Biotech stocks have been consolidating recently but may be ready to rally higher due to factors such as a declining 10-year yield and growing M&A activity.
Biotech deal-making has been increasing, with large acquisitions such as Pfizer's acquisition of Seagen and Merck's acquisition of Prometheus Biosciences.
Biotech valuations remain depressed, but interest in biotechs is growing due to positive trial results and breakthrough treatments.
Biotechs are relatively insulated in a slow or negative growth economic environment due to the defensive nature of drug sales and falling yields.
The stock market's near-term direction will be impacted by forward earnings guidance provided by companies during the ongoing first quarter earnings season and the upcoming Fed meeting on May 2-3.

Biotech Pulse

After coming under significant pressure in February as the banking crisis unfolded, biotechnology stocks remained under pressure in March as the broader indexes rallied. However, biotechs have started to advance in April, despite a recent uptick in the 10-year yield, as recent acquisitions and favorable trial results are helping buoy the biotech group to its first major advance since late January.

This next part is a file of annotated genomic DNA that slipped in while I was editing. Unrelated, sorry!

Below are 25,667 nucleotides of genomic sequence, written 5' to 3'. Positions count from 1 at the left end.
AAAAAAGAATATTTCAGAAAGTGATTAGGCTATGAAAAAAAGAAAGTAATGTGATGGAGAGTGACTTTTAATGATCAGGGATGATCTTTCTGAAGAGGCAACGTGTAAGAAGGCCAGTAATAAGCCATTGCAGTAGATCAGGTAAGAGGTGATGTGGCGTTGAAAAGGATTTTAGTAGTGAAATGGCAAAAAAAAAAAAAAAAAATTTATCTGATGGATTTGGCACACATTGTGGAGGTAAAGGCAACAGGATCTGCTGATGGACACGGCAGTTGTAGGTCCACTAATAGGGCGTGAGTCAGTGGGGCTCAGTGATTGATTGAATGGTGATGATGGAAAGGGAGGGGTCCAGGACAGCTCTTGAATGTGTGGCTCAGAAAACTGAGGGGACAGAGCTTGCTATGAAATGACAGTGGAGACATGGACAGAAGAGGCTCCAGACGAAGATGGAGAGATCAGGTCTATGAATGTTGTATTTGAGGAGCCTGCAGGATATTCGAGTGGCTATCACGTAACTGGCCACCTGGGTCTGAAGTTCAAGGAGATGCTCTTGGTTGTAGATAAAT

Biotechs Can Move Higher

Investors are weighing the risks of an economic slowdown against the potential benefits of an interest rate pause, leaving stocks at a crossroads. The Federal Reserve may pause rates as soon as their next meeting in May or more likely at the June meeting, but with a positive signal coming out of the next month's meeting.

The Fed's decision to pause will likely be driven by credit tightening resulting from the after-effects of the banking flare-up, providing the Fed with the flexibility to step off the rate hike path, at least for some time. Economic data does not support easing at this time, but a resurgence of the banking crisis may make it a viable option later in the second half of the year.

With 10-year yields anchored for now between 3.5% and 4%, and more likely to fall than rise as the economy slows down, biotech stocks will become attractive due to their high negative correlation to the yield. The direction of the yield over the next three weeks will be important in determining biotech fortunes over the near-term.

Acquisitions and Partnerships

Over the past two months, there has been a surge in biotech deal-making. This includes Pfizer's (PFE) acquisition of Seagen (SGEN) in March for over $40 billion, making it one of the largest deals since Bristol-Myers Squibb's (BMY) acquisition of Celgene in 2019. Last week Merck announced its acquisition of Prometheus Biosciences (RXDX) for over $10 billion, and GSK (GSK) announced its $2 billion purchase of BELLUS Health (BLU). More potential deals have been rumored in the financial media, including Aurinia Pharmaceuticals (AUPH), BridgeBio Pharma (BBIO), and Apellis Pharmaceuticals (APLS). This increased M&A activity is in contrast to last year, which saw multi-year lows in biotech transactions.

Biotech valuations remain depressed with the broader S&P biotechnology index (XBI), which comprises smaller biotech companies, still below its 200-day moving average, plunging after the banking crisis unfolded. The Nasdaq Biotechnology Index (IBB), which comprises more larger-cap biotech companies, has fared better.